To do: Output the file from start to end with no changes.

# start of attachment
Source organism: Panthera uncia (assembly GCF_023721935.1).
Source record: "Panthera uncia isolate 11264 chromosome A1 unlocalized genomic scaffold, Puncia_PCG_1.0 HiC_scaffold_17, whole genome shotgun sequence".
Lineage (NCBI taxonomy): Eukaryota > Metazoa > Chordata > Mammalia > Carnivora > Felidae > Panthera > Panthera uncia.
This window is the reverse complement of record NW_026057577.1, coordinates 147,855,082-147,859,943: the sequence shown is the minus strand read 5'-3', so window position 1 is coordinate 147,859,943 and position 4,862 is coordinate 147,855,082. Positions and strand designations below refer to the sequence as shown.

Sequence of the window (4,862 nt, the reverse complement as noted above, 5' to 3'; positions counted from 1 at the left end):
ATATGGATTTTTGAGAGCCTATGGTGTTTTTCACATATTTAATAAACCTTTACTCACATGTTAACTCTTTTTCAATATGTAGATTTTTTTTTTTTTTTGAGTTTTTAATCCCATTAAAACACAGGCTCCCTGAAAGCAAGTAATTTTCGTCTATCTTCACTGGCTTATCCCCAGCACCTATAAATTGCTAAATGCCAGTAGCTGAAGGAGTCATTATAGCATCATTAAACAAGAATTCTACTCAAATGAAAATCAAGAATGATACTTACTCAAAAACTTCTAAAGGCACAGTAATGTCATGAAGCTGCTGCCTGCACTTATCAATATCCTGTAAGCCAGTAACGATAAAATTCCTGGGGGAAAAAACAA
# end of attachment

Source organism: Panthera uncia (assembly GCF_023721935.1).
Source record: "Panthera uncia isolate 11264 chromosome A1 unlocalized genomic scaffold, Puncia_PCG_1.0 HiC_scaffold_17, whole genome shotgun sequence".
Lineage (NCBI taxonomy): Eukaryota > Metazoa > Chordata > Mammalia > Carnivora > Felidae > Panthera > Panthera uncia.
This window is the reverse complement of record NW_026057577.1, coordinates 147,855,082-147,859,943: the sequence shown is the minus strand read 5'-3', so window position 1 is coordinate 147,859,943 and position 4,862 is coordinate 147,855,082. Positions and strand designations below refer to the sequence as shown.

Sequence of the window (4,862 nt, the reverse complement as noted above, 5' to 3'; positions counted from 1 at the left end):
ATATGGATTTTTGAGAGCCTATGGTGTTTTTCACATATTTAATAAACCTTTACTCACATGTTAACTCTTTTTCAATATGTAGATTTTTTTTTTTTTTTGAGTTTTTAATCCCATTAAAACACAGGCTCCCTGAAAGCAAGTAATTTTCGTCTATCTTCACTGGCTTATCCCCAGCACCTATAAATTGCTAAATGCCAGTAGCTGAAGGAGTCATTATAGCATCATTAAACAAGAATTCTACTCAAATGAAAATCAAGAATGATACTTACTCAAAAACTTCTAAAGGCACAGTAATGTCATGAAGCTGCTGCCTGCACTTATCAATATCCTGTAAGCCAGTAACGATAAAATTCCTGGGGGAAAAAACAA